Saturday, November 21, 2009

Weekly Round Up

We’ve been very busy over at S.T.O.P. due to the Food Safety Modernization Act that just passed through the Senate HELP Committee this week. A lot of the stories and information for this week’s round-up pertain to the bill and people supporting it. You can receive these updates on food safety, plus recalls and more by signing up for our S.T.O.P E-alerts.

U.S. Food Safety Likely to Get Overhaul in 2010
• Reuters article about the U.S. Senate Health, Education, Labor and Pensions Committee passing the Food Safety Modernization Act. The full Senate probably won’t vote on the bill until 2010.

Food Safety: Another Benefit of Healthy School Lunch Programs?
• A blog post about the lack of food safety in schools and the need for school lunch reform that will help keep kids’ lunch foods safe from contaminants

Wilton family joins Dodd in Calling For Overhaul of Food Safety System
• Haylee Bernstein, a young S.T.O.P. member who was infected by E.coli at the age of three, and her family join Senator Dodd at the HELP Committee session and support the prevention of food supply contamination.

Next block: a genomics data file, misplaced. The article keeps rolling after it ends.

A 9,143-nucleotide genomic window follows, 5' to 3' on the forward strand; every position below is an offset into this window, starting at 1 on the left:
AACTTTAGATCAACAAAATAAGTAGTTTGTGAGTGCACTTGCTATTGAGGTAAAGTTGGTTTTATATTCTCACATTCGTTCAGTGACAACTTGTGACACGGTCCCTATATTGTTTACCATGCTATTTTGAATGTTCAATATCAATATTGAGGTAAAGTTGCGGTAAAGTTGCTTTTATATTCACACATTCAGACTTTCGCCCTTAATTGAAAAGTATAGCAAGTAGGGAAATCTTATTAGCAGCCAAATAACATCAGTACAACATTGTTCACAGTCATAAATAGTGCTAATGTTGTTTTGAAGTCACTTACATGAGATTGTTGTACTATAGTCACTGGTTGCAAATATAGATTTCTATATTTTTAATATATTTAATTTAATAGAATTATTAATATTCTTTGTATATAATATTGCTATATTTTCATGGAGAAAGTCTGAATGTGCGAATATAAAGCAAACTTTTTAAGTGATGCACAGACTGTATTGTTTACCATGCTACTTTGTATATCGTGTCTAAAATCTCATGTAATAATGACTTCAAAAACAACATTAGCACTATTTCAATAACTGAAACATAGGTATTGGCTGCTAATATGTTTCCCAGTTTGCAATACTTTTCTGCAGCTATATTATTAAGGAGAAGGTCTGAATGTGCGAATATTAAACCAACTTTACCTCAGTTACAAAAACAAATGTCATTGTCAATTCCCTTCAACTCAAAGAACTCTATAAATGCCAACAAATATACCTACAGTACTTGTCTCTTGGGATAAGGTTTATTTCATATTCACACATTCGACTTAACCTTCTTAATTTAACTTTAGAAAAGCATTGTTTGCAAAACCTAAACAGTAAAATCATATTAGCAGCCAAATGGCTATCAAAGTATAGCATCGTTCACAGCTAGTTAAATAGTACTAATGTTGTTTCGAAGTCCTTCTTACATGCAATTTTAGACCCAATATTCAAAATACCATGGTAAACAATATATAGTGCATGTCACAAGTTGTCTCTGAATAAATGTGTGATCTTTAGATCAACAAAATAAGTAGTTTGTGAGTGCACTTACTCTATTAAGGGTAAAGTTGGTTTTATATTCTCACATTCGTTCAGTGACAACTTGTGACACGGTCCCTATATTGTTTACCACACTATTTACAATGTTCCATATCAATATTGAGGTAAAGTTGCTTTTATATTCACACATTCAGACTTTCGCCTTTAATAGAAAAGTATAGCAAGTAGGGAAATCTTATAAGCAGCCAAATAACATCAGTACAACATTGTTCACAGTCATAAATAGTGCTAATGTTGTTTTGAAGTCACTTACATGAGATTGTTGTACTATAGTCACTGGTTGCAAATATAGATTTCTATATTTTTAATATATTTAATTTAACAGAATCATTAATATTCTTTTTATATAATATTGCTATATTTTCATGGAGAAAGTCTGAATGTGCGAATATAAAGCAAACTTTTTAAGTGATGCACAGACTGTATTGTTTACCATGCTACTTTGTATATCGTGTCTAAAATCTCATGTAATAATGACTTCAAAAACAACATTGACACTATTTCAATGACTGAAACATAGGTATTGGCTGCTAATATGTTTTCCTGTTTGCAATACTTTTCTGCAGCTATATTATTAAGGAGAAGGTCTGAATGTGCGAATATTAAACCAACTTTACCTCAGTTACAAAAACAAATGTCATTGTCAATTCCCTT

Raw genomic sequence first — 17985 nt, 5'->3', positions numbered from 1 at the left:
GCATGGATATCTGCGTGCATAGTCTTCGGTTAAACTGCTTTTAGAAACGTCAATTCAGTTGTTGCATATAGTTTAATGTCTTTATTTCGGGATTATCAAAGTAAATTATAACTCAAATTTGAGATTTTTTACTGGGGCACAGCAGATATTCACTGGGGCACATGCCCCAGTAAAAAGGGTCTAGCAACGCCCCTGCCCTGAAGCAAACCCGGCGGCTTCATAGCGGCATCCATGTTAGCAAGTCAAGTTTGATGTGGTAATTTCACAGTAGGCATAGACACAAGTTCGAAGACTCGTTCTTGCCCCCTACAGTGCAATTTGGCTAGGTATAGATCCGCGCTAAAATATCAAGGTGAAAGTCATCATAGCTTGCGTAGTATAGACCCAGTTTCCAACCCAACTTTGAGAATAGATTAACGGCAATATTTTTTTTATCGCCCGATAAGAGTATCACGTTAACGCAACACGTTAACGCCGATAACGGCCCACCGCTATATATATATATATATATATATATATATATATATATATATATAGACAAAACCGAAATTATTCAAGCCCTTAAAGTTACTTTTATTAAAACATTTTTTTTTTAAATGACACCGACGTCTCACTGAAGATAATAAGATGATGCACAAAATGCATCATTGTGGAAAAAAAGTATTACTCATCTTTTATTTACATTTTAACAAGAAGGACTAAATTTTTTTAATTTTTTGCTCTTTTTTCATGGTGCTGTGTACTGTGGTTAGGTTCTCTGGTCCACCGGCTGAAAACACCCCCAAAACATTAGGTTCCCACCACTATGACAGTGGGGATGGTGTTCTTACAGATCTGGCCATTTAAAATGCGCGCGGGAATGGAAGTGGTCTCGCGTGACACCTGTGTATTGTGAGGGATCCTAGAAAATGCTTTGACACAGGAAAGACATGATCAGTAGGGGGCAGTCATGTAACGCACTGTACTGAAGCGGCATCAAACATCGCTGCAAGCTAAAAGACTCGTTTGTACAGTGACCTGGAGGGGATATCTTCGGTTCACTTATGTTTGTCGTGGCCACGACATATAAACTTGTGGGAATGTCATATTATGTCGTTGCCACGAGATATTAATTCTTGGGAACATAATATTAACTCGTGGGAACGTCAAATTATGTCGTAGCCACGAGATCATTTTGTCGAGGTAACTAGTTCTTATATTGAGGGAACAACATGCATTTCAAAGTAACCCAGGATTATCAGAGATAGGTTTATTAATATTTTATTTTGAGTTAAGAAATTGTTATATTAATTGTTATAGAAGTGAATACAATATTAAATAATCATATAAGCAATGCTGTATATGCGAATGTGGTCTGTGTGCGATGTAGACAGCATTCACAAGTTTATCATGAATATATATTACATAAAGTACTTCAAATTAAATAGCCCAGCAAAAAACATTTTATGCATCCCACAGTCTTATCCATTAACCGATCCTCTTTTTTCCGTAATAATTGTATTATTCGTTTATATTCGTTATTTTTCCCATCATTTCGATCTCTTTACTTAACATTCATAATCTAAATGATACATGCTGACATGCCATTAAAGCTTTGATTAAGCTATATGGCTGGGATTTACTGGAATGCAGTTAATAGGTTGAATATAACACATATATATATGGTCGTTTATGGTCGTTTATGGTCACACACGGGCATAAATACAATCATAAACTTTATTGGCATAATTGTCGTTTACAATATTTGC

Local Family Knows Foodborne Illness Heartbreak
• A touching story about Nellie Napier, a foodborne illness victim whose entire family has been working with S.T.O.P. on food safety reform this past year.

Salmonella Outbreak Linked to Animal Waste in Faulty Tank
• An informative article about the 2008 salmonella outbreak that was caused by animal waste contamination in a drinking water storage tank.

Wednesday, November 18, 2009

S.T.O.P.--An Organization Supporting Victims Suffering From Long-Term Consequences of Foodborne Illness